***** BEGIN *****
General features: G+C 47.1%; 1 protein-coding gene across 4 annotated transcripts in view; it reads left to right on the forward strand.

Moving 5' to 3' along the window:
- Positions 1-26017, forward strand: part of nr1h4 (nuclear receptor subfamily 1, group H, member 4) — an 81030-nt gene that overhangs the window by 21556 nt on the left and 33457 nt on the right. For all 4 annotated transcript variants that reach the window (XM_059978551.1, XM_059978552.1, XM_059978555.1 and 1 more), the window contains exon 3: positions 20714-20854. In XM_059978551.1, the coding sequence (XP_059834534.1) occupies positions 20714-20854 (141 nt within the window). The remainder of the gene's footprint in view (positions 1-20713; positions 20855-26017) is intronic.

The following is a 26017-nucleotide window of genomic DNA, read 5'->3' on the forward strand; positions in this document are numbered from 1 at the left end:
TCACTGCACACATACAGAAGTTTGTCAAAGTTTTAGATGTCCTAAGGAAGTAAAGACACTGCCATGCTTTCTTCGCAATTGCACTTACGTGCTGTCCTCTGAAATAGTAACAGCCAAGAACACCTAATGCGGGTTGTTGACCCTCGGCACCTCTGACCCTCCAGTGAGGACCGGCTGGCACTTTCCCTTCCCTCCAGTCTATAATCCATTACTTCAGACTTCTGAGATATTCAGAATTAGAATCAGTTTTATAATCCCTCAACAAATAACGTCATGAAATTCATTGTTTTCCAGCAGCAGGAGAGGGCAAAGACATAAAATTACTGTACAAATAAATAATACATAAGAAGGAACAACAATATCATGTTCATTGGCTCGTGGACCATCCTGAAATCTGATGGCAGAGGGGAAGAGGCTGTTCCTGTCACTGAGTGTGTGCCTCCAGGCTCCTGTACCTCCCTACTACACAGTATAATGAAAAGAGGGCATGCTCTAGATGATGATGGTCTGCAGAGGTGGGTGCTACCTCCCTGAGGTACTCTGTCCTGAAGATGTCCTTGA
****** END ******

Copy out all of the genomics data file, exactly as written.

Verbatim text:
General features: G+C 47.1%; 1 protein-coding gene across 4 annotated transcripts in view; it reads left to right on the forward strand.

Moving 5' to 3' along the window:
- Positions 1-26017, forward strand: part of nr1h4 (nuclear receptor subfamily 1, group H, member 4) — an 81030-nt gene that overhangs the window by 21556 nt on the left and 33457 nt on the right. For all 4 annotated transcript variants that reach the window (XM_059978551.1, XM_059978552.1, XM_059978555.1 and 1 more), the window contains exon 3: positions 20714-20854. In XM_059978551.1, the coding sequence (XP_059834534.1) occupies positions 20714-20854 (141 nt within the window). The remainder of the gene's footprint in view (positions 1-20713; positions 20855-26017) is intronic.

The following is a 26017-nucleotide window of genomic DNA, read 5'->3' on the forward strand; positions in this document are numbered from 1 at the left end:
TCACTGCACACATACAGAAGTTTGTCAAAGTTTTAGATGTCCTAAGGAAGTAAAGACACTGCCATGCTTTCTTCGCAATTGCACTTACGTGCTGTCCTCTGAAATAGTAACAGCCAAGAACACCTAATGCGGGTTGTTGACCCTCGGCACCTCTGACCCTCCAGTGAGGACCGGCTGGCACTTTCCCTTCCCTCCAGTCTATAATCCATTACTTCAGACTTCTGAGATATTCAGAATTAGAATCAGTTTTATAATCCCTCAACAAATAACGTCATGAAATTCATTGTTTTCCAGCAGCAGGAGAGGGCAAAGACATAAAATTACTGTACAAATAAATAATACATAAGAAGGAACAACAATATCATGTTCATTGGCTCGTGGACCATCCTGAAATCTGATGGCAGAGGGGAAGAGGCTGTTCCTGTCACTGAGTGTGTGCCTCCAGGCTCCTGTACCTCCCTACTACACAGTATAATGAAAAGAGGGCATGCTCTAGATGATGATGGTCTGCAGAGGTGGGTGCTACCTCCCTGAGGTACTCTGTCCTGAAGATGTCCTTGA